- Detailed reports
- This is like time tracking and website and app reports all meshed into one. It’s a complete daily and weekly guide to your employees’ behaviors. They will be able to see this as well, and thus adjust their actions accordingly.
- Distraction alerts
- More for the employees than the employer, the distraction alerts feature gives a pop-up warning when too much time is spent in the wrong places while on the clock. Workers may not even realize how much time they waste when someone’s not over their shoulder watching. This helps steer them back in the right direction.
- GPS tracking
- No games are played when it comes to this feature. If an employee is bouncing around running errands, you’re going to know. It’s not completely foolproof, however, because if you catch a worker at the beach he or she could still technically be working. That’s all part of the ‘remote’ worker luxuries.
Features like these can be found in a number of different sources, not just Time Doctor. Feel free to pick and choose the programs that you feel are right for your company. What’s certain is you will be able to breathe easy knowing you have an idea of how your employees are working.
It may feel unsettling to drop a big project in a remote worker’s lap and trusting he or she will have it completed at a satisfactory level on the due date. Even if the person is trustworthy, the large gap of time between the issue date and deadline can get you filled with doubt and dread. By setting consistent work goals, you are holding your employees accountable every step of the way.
End-Of-Day Report Summaries
These could be accomplished through monitoring software or via a simple email or shared drive. The point is that even if a deadline is far in the future, you’ll be able to have a clear picture of the employee’s progress. This doesn’t just help calm nerves- you can identify and correct any issues as they’re happening so that the project doesn’t go awry from the start.
Skills Needed To Work Remotely
It’s already an endeavor searching for the best suited people for your company. You have to look for characteristics such as:
- Team player
- Appropriate skills and experience
Looking for someone to work remotely, however, is a whole different ball game. You’ll need all the strengths listed above and then some. In this case, you’re not simply looking for job skills, but you’re going to need to trust this person can accomplish tasks on their own. To make sure you’re hiring the right fit, keep in mind:
- Great communication
How To Hire Remote Employees
- Pre-employment assessments
- Sourcing websites
- Ask the right questions
- Paid work trials
Avoid wasting time interviewing people who are far out of the scope of your needs. With a pre-employment assessment like eSkill you can weed out the wrong fits before even contacting them yourself. You can ask questions, test skills, and ultimately rank your pool of applicants to discover not only the best fits but the worst ones, too.
Unfortunately, finding the perfect candidate isn’t as easy as posting one announcement online. The right people aren’t just going to come out of the woodworks. But there are places on the web where specific talent pools are grouped. Remote employees could be comprised of:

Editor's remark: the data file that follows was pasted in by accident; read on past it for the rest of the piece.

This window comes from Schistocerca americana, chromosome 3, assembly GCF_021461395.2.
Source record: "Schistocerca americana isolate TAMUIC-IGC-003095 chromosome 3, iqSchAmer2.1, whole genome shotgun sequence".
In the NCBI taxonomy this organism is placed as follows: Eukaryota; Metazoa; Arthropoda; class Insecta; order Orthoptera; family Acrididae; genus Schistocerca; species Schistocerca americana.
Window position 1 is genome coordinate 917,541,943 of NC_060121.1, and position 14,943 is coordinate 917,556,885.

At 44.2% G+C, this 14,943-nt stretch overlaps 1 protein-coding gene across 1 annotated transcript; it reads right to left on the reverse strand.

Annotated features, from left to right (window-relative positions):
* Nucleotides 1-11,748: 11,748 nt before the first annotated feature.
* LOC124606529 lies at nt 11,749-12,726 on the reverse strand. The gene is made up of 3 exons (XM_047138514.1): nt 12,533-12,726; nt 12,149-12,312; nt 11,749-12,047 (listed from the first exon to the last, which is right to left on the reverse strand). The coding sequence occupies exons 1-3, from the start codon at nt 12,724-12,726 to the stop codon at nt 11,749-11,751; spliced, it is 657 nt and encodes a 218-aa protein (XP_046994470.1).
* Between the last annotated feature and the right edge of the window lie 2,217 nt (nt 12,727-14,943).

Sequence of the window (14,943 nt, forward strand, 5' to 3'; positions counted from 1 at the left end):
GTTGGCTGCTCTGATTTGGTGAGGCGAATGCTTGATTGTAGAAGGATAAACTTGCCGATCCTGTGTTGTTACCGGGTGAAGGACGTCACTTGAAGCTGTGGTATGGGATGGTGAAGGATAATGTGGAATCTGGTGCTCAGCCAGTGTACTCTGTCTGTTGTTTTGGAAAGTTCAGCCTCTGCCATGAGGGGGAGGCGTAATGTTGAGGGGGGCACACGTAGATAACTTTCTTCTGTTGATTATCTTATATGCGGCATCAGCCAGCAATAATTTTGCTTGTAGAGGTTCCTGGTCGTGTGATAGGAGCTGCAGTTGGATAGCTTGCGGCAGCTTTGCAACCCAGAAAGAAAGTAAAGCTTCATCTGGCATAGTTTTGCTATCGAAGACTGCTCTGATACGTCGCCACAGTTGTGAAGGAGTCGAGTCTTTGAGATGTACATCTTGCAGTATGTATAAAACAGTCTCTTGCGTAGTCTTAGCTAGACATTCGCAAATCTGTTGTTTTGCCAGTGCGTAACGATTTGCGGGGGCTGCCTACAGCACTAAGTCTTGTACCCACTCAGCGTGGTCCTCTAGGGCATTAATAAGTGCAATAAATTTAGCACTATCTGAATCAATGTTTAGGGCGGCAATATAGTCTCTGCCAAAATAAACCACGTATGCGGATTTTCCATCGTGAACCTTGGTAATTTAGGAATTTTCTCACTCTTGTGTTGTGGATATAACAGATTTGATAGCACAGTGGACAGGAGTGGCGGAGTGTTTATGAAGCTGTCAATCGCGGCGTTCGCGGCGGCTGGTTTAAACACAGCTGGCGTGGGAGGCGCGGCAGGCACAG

- Graphic Designers
To save you time searching where to find the superstars of the internet, I’ve compiled a list:
- Github is the go-to site for software engineers and developers. You’ll be able to view candidates’ past work so you can decide if it’s up-to-par with your company’s needs.
- TextKernel uses algorithms to help you quickly match a candidate to the skillset you’re searching for.
- LinkedIn Recruiter probably has the biggest and most reliable contact list of all the internet. No matter who you’re looking for, they will most likely be on LinkedIn.
- Interseller gathers information from each candidate from across the internet, so even before reaching out, you’ll have a clear idea of the person’s accomplishments. And because it compiles data from social media, you’ll get a good picture of the prospective employee’s personal characteristics, too. Once identified, Interseller makes it easy for you to contact the desired candidates.
Ask the Right Questions
Once you’ve narrowed down your list of prospective employees, you’re ready for the real fun to begin. Yes, I’m talking about the one-on-one interview (or in this case it’ll most likely be screen-on-screen, but you get the idea).
The right remote employee will save you time and grief. You have a real opportunity to screen the candidate and pick at his or her skills and personality to ensure a future of productive collaboration. To accomplish this accurately, you’re going to have to ask the right questions. Here are some examples:
- What hours do you work?
This lets you know when and if you can contact this person when necessary. If you’re working on social media, for example, it’s probably best to hire someone near your time zone so they can respond to posts in a timely manner once they go live.
- How do you handle problems?